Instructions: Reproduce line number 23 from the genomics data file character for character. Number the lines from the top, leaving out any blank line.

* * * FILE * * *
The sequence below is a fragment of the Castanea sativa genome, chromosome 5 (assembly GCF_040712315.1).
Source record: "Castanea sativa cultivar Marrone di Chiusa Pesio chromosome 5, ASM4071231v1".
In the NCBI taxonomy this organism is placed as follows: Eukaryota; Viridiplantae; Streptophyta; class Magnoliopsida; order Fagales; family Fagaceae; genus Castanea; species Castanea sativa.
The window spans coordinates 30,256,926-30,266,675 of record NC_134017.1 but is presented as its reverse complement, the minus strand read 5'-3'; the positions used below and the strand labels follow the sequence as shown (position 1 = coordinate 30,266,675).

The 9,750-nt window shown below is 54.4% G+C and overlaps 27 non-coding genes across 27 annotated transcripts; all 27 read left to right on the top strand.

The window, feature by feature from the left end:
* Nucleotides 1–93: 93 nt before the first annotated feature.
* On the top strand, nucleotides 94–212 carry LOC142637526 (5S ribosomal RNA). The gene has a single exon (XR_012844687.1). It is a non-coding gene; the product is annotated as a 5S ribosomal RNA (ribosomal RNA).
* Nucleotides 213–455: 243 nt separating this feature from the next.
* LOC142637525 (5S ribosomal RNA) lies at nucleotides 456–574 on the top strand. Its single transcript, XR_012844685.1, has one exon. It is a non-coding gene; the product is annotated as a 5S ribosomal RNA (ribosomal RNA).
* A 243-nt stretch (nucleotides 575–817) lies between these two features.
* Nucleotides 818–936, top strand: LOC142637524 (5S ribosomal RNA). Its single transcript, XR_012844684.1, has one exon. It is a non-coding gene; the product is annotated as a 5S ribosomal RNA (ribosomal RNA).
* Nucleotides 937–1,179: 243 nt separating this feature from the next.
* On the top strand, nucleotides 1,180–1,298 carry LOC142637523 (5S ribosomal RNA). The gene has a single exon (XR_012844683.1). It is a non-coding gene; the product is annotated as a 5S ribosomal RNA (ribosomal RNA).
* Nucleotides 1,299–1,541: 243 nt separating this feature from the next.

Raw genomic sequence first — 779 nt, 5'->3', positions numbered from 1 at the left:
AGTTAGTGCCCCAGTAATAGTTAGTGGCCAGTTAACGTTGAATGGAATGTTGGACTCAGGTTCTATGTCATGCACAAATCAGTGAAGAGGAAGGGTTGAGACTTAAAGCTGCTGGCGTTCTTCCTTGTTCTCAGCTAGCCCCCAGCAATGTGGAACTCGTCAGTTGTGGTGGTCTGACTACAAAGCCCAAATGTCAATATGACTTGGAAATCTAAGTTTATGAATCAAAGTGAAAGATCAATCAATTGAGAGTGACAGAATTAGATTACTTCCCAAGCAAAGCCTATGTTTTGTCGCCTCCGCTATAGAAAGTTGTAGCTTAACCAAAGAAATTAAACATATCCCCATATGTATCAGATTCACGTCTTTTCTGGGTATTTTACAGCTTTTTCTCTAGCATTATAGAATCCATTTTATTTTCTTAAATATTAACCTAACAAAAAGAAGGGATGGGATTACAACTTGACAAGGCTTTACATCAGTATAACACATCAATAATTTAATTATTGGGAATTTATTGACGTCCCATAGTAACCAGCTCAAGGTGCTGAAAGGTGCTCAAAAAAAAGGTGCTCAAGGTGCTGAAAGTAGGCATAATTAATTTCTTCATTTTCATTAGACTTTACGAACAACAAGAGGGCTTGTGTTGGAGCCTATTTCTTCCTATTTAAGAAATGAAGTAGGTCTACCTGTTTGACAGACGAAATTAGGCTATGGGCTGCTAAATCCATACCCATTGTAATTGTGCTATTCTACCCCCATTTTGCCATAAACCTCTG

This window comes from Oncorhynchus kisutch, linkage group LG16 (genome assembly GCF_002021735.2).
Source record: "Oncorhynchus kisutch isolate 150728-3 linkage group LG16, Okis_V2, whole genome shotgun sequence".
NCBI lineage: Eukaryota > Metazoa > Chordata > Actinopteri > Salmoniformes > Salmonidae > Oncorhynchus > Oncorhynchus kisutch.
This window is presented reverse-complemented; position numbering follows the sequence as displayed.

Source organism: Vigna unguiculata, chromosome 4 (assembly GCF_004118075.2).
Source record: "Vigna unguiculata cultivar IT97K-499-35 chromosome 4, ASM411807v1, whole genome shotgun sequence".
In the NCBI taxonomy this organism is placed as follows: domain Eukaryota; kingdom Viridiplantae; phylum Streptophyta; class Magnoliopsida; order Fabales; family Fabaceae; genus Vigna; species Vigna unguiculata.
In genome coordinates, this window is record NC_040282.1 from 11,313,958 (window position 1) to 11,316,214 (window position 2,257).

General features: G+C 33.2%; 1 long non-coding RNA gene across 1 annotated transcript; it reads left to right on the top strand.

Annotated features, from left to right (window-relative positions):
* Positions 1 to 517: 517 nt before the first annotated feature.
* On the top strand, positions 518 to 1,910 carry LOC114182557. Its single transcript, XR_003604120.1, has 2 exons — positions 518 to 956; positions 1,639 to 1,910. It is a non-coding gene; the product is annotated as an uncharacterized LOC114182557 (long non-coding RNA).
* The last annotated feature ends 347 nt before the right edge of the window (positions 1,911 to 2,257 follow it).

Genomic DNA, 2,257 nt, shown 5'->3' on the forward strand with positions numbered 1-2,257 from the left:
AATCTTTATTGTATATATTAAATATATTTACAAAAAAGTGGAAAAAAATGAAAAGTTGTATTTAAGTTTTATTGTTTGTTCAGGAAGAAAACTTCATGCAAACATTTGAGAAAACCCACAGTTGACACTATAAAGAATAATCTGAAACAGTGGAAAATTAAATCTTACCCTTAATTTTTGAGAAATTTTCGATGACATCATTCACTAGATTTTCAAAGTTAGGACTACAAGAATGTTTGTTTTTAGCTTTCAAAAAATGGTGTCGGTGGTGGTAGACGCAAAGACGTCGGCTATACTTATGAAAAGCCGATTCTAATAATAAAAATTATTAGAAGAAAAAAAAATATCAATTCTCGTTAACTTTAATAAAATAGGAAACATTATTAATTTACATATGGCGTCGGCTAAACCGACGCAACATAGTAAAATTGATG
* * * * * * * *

Source record: "Vigna unguiculata cultivar IT97K-499-35 chromosome 4, ASM411807v1, whole genome shotgun sequence".